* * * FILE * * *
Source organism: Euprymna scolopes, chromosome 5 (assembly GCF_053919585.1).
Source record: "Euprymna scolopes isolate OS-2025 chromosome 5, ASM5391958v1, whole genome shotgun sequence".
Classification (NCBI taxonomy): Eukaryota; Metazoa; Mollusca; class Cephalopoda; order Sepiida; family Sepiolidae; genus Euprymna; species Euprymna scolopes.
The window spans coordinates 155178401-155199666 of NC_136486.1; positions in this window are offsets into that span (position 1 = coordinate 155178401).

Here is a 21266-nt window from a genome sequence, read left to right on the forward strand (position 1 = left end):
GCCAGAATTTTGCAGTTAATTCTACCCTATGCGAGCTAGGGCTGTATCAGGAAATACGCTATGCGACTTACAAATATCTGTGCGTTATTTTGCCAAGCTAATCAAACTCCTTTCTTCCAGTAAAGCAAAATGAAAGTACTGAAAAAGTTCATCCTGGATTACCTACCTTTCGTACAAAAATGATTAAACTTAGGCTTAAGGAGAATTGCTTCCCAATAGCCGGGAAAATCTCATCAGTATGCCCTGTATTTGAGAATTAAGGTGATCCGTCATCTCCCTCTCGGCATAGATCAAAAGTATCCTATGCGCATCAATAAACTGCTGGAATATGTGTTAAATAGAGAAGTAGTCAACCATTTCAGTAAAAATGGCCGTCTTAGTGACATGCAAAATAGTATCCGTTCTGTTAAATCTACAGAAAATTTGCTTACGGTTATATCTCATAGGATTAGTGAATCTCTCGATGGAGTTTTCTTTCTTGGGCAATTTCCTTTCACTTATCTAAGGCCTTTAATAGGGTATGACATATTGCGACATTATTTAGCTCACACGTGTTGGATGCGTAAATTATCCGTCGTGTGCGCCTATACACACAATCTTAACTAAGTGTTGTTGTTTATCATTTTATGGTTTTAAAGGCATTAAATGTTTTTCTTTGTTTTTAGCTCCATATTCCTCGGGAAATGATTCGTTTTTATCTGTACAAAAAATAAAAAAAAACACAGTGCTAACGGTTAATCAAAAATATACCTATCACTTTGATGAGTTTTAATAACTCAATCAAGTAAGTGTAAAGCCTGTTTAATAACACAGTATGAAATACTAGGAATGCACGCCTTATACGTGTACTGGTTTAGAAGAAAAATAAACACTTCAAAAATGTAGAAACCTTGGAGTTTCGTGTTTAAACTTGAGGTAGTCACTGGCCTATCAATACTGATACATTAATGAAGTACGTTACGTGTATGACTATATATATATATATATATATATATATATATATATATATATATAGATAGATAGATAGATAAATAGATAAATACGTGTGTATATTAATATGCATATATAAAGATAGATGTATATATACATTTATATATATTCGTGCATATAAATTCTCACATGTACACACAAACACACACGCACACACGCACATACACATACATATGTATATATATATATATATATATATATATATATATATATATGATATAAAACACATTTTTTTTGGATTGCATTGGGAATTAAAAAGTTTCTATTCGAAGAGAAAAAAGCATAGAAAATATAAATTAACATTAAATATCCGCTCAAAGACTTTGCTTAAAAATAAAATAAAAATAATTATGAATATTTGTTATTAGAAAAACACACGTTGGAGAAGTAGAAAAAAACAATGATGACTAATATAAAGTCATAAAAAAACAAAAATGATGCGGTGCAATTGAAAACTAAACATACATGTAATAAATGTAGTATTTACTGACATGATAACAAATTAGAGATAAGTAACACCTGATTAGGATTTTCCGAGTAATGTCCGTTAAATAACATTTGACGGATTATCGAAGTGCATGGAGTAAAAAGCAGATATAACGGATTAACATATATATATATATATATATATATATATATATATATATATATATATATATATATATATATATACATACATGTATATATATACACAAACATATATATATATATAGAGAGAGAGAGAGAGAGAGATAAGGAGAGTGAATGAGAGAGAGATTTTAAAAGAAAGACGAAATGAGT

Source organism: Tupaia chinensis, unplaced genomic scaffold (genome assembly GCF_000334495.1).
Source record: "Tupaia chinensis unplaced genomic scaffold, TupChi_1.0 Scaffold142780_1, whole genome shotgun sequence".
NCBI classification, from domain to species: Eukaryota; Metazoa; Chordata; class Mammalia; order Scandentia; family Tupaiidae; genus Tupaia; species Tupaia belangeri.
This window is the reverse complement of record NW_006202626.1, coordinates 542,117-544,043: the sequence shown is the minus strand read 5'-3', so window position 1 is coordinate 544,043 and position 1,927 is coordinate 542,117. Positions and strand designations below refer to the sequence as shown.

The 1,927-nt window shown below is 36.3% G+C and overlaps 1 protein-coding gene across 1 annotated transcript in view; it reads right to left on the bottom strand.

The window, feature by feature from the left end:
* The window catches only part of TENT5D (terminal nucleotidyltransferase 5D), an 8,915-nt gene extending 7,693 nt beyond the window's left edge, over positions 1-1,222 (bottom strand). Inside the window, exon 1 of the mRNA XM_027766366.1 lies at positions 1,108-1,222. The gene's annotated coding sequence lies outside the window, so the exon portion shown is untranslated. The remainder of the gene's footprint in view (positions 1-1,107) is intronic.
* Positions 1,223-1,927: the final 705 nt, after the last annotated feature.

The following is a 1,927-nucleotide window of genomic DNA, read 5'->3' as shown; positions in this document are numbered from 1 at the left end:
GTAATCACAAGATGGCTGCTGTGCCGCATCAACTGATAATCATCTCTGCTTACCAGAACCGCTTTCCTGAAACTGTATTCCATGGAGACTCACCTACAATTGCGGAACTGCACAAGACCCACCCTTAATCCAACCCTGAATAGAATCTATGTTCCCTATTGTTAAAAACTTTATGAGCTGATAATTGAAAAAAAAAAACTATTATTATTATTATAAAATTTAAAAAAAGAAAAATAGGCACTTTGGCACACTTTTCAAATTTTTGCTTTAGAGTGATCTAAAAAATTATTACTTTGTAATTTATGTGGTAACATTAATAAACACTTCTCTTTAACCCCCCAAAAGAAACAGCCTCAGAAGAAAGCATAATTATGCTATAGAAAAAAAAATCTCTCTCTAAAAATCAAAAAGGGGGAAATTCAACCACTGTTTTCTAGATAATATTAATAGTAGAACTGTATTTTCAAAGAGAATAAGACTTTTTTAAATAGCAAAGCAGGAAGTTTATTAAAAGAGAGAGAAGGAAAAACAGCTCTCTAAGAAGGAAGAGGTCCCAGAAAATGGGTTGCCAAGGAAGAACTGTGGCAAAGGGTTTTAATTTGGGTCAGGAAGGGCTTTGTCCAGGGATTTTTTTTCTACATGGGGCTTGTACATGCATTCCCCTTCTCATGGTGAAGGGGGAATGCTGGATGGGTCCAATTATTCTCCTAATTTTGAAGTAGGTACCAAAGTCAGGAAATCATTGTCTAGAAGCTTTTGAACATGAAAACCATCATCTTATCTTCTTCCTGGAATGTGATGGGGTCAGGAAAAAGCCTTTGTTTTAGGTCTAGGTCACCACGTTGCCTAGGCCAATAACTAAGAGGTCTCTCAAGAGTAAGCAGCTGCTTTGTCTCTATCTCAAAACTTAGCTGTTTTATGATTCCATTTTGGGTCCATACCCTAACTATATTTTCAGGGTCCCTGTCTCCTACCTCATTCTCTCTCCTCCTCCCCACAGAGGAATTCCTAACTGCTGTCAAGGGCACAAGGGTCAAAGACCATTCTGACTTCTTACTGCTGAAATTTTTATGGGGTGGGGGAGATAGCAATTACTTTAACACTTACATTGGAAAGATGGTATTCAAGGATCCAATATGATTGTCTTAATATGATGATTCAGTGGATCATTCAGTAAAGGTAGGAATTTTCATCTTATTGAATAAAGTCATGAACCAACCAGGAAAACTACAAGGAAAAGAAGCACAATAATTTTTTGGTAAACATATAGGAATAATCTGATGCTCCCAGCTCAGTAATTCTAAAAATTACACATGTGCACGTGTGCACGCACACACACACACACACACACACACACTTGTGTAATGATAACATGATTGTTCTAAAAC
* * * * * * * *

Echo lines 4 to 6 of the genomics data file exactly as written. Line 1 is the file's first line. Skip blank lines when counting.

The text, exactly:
The window spans coordinates 155178401-155199666 of NC_136486.1; positions in this window are offsets into that span (position 1 = coordinate 155178401).

Here is a 21266-nt window from a genome sequence, read left to right on the forward strand (position 1 = left end):
GCCAGAATTTTGCAGTTAATTCTACCCTATGCGAGCTAGGGCTGTATCAGGAAATACGCTATGCGACTTACAAATATCTGTGCGTTATTTTGCCAAGCTAATCAAACTCCTTTCTTCCAGTAAAGCAAAATGAAAGTACTGAAAAAGTTCATCCTGGATTACCTACCTTTCGTACAAAAATGATTAAACTTAGGCTTAAGGAGAATTGCTTCCCAATAGCCGGGAAAATCTCATCAGTATGCCCTGTATTTGAGAATTAAGGTGATCCGTCATCTCCCTCTCGGCATAGATCAAAAGTATCCTATGCGCATCAATAAACTGCTGGAATATGTGTTAAATAGAGAAGTAGTCAACCATTTCAGTAAAAATGGCCGTCTTAGTGACATGCAAAATAGTATCCGTTCTGTTAAATCTACAGAAAATTTGCTTACGGTTATATCTCATAGGATTAGTGAATCTCTCGATGGAGTTTTCTTTCTTGGGCAATTTCCTTTCACTTATCTAAGGCCTTTAATAGGGTATGACATATTGCGACATTATTTAGCTCACACGTGTTGGATGCGTAAATTATCCGTCGTGTGCGCCTATACACACAATCTTAACTAAGTGTTGTTGTTTATCATTTTATGGTTTTAAAGGCATTAAATGTTTTTCTTTGTTTTTAGCTCCATATTCCTCGGGAAATGATTCGTTTTTATCTGTACAAAAAATAAAAAAAAACACAGTGCTAACGGTTAATCAAAAATATACCTATCACTTTGATGAGTTTTAATAACTCAATCAAGTAAGTGTAAAGCCTGTTTAATAACACAGTATGAAATACTAGGAATGCACGCCTTATACGTGTACTGGTTTAGAAGAAAAATAAACACTTCAAAAATGTAGAAACCTTGGAGTTTCGTGTTTAAACTTGAGGTAGTCACTGGCCTATCAATACTGATACATTAATGAAGTACGTTACGTGTATGACTATATATATATATATATATATATATATATATATATATATATATAGATAGATAGATAGATAAATAGATAAATACGTGTGTATATTAATATGCATATATAAAGATAGATGTATATATACATTTATATATATTCGTGCATATAAATTCTCACATGTACACACAAACACACACGCACACACGCACATACACATACATATGTATATATATATATATATATATATATATATATATATATATGATATAAAACACATTTTTTTTGGATTGCATTGGGAATTAAAAAGTTTCTATTCGAAGAGAAAAAAGCATAGAAAATATAAATTAACATTAAATATCCGCTCAAAGACTTTGCTTAAAAATAAAATAAAAATAATTATGAATATTTGTTATTAGAAAAACACACGTTGGAGAAGTAGAAAAAAACAATGATGACTAATATAAAGTCATAAAAAAACAAAAATGATGCGGTGCAATTGAAAACTAAACATACATGTAATAAATGTAGTATTTACTGACATGATAACAAATTAGAGATAAGTAACACCTGATTAGGATTTTCCGAGTAATGTCCGTTAAATAACATTTGACGGATTATCGAAGTGCATGGAGTAAAAAGCAGATATAACGGATTAACATATATATATATATATATATATATATATATATATATATATATATATATATATATATATATATACATACATGTATATATATACACAAACATATATATATATATAGAGAGAGAGAGAGAGAGAGATAAGGAGAGTGAATGAGAGAGAGATTTTAAAAGAAAGACGAAATGAGT